In a keynote talk at the International Climate Change Workshop for the Galapagos Islands on October 25th, Jon Witman outlined the ecological impacts of three El Ninos on the underwater realm of the Galapagos Marine Reserve that he and colleagues Franz Smith and Robert Lamb have measured over the last 18 years. He likened the long-term impact of the El Nino climate oscillations to a roller coaster. That is, the El Nino warm phase represents a period of stress for marine life with high temperatures and scarce planktonic food, potentially decreasing population numbers and the diversity of bottom dwelling marine life – the downhill phase of the roller coaster.
Participants of the workshop on climate change in the Galapagos pose for a picture, including Jon Witman (second from left, back row), Pelayo Salinas de Leon, Boris Worm, Daniel Pauly, and other members of the Charles Darwin Station, Galapagos National Park, visiting scientists, and the Ecuadorian navy.
One sign of stress was that massive and finger corals turned white (bleached) during a broad temperature regime ranging from 30 to 16 o C in 12 months as the cool nutrient rich La Nina period followed the warm phase. For example, chlorophyll a, a measure of planktonic food concentration increased 7-fold during La Nina. Thus the team speculated that the ecosystem bounces back a certain degree during La Ninas – rolling uphill on the coaster, demonstrating resilience. A surprisingly consistent response seen during all 3 La Nina events was that barnacles settled and grew all over the rocky bottom and on the stressed corals down to 20 m depth. This represents a boost to the food chain as many species of fish and snails feed on the barnacles. It appears that the La Nina- increased barnacles may be slowly displacing corals. While corals did not bleach as much as previous El Ninos during the strong 2015-2016 El Nino, we observed a diverse range of ecological impacts from skin disease in reef fish to intense sea urchin grazing and a bloom of cyanobacteria at some oceanic sites. Our work underscores the importance of sustained ecological monitoring to detect the impact of climate oscillations in the ocean.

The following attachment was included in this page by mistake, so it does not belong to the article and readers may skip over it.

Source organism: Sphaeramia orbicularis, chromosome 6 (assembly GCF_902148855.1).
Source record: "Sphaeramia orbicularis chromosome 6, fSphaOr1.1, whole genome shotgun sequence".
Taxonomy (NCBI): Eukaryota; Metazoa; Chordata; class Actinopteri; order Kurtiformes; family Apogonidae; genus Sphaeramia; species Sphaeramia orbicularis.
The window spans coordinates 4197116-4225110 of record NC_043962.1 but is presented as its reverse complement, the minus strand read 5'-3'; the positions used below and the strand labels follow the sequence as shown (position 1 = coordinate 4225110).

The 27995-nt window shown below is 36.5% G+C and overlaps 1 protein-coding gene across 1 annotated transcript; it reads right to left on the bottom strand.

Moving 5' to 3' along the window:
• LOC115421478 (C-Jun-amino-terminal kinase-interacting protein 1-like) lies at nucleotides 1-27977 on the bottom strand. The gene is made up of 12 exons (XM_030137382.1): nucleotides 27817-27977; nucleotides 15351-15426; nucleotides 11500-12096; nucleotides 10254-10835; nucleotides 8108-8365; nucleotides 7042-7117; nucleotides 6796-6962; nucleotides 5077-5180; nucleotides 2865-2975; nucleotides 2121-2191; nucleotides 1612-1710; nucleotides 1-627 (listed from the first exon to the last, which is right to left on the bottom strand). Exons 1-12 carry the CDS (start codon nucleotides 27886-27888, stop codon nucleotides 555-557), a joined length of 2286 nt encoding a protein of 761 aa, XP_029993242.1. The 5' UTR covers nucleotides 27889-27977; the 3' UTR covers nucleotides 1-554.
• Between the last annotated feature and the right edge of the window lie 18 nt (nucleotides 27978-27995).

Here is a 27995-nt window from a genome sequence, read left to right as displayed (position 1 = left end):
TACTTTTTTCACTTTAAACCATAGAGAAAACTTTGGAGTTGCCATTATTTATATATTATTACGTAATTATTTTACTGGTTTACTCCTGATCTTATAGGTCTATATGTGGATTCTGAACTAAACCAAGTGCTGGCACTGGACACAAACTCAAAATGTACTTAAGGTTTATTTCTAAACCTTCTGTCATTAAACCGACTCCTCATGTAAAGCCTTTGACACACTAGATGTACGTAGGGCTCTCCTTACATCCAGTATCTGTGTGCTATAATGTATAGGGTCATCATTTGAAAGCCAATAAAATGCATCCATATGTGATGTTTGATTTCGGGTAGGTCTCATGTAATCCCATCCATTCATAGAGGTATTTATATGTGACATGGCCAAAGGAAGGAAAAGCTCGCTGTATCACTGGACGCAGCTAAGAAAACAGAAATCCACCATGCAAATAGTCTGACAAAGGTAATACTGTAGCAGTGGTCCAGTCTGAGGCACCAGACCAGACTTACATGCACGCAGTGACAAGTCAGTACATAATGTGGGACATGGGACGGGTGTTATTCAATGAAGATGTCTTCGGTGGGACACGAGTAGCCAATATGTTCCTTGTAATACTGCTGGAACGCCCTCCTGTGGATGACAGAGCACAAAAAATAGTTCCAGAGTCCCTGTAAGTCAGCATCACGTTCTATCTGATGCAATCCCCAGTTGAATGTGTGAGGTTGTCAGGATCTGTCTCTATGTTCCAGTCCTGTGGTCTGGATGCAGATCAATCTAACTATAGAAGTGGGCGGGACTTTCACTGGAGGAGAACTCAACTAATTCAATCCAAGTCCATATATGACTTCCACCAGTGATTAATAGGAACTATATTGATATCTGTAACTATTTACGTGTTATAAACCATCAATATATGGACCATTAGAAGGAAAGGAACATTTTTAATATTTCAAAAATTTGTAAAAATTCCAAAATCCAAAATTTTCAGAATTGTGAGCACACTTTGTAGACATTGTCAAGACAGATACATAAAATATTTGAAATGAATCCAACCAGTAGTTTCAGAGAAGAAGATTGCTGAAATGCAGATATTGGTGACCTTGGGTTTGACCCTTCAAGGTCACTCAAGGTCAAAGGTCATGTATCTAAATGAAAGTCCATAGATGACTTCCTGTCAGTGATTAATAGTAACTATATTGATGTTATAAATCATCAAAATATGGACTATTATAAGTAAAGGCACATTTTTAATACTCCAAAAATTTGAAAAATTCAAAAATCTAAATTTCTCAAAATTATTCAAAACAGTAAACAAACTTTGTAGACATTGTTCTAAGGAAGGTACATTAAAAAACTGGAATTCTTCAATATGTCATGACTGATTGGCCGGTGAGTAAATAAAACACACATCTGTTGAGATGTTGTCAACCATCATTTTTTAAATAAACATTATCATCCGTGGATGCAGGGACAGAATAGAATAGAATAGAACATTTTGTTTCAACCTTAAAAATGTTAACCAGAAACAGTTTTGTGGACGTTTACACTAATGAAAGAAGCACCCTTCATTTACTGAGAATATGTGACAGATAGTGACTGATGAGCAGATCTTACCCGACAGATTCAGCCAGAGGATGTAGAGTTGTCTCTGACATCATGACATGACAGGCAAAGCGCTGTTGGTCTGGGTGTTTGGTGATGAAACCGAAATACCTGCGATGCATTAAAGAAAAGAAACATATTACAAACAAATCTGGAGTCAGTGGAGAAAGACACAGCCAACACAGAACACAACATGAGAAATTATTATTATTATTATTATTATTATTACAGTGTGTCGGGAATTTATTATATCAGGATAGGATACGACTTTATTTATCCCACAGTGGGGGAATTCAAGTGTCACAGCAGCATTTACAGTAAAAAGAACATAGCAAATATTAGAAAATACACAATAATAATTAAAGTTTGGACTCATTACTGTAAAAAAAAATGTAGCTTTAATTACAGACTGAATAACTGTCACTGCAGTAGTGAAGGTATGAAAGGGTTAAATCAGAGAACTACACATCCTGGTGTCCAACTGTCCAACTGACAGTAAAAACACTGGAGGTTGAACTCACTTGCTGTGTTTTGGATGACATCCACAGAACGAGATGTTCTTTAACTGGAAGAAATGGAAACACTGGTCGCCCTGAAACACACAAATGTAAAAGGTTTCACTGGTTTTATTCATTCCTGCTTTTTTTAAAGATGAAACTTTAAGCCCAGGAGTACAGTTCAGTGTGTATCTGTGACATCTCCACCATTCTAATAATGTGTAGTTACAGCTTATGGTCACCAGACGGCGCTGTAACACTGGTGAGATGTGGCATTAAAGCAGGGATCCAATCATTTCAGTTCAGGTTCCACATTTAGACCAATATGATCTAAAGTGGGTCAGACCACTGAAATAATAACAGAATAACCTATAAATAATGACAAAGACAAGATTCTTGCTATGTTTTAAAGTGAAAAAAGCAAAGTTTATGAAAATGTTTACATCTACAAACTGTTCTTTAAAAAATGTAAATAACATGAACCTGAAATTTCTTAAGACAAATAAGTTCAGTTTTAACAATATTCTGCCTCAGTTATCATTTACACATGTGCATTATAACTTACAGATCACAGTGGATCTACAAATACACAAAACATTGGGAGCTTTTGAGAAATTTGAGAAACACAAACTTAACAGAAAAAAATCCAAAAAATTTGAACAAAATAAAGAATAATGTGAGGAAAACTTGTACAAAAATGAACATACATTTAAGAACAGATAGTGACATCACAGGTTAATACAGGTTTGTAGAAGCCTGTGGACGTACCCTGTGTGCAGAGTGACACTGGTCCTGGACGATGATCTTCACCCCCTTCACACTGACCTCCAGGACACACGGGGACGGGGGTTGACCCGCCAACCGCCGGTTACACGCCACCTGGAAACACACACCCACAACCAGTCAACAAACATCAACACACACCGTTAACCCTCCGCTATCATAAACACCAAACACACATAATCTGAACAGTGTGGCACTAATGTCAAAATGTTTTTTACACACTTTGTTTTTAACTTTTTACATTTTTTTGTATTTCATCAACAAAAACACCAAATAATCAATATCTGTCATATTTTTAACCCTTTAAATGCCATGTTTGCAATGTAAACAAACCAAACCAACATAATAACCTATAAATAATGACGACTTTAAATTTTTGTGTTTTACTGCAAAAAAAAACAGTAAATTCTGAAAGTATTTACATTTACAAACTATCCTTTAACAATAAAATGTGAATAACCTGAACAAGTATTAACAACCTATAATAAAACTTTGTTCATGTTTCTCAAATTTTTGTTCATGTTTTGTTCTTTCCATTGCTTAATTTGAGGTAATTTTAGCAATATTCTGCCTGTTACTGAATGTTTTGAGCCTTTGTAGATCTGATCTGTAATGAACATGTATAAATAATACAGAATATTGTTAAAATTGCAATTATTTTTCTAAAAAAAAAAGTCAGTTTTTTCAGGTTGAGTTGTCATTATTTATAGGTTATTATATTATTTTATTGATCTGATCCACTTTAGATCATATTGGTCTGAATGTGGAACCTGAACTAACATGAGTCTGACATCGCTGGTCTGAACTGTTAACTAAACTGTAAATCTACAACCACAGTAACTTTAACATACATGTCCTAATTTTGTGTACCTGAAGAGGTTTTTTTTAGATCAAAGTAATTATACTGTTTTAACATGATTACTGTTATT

Fiona Beltram traveled to the University of Pennsylvania for the inaugural Ivy League Undergraduate Research Symposium (ILURS). The symposium consisted of 200 undergraduate students from Ivy League schools who were involved in independent research at their respective schools. Most students presented posters, while others gave short talks. Guest lectures by University of Pennsylvania and visiting faculty were also arranged throughout the three-day conference. Research topics ranged from art history and public health to astronomy and cancer research. Fiona gave a poster presentation detailing the results of her current work, which will serve as the first two chapters of her thesis for honors in the Biology degree. She is studying the appearance of cyanobacterial mats on the Galapagos reefs, the potential for a temperature-mediated introduction mechanism that is closely tied to El Niño extremes, and the ecological effects of the species’ continued presence on the reef.
IN THE FIELD
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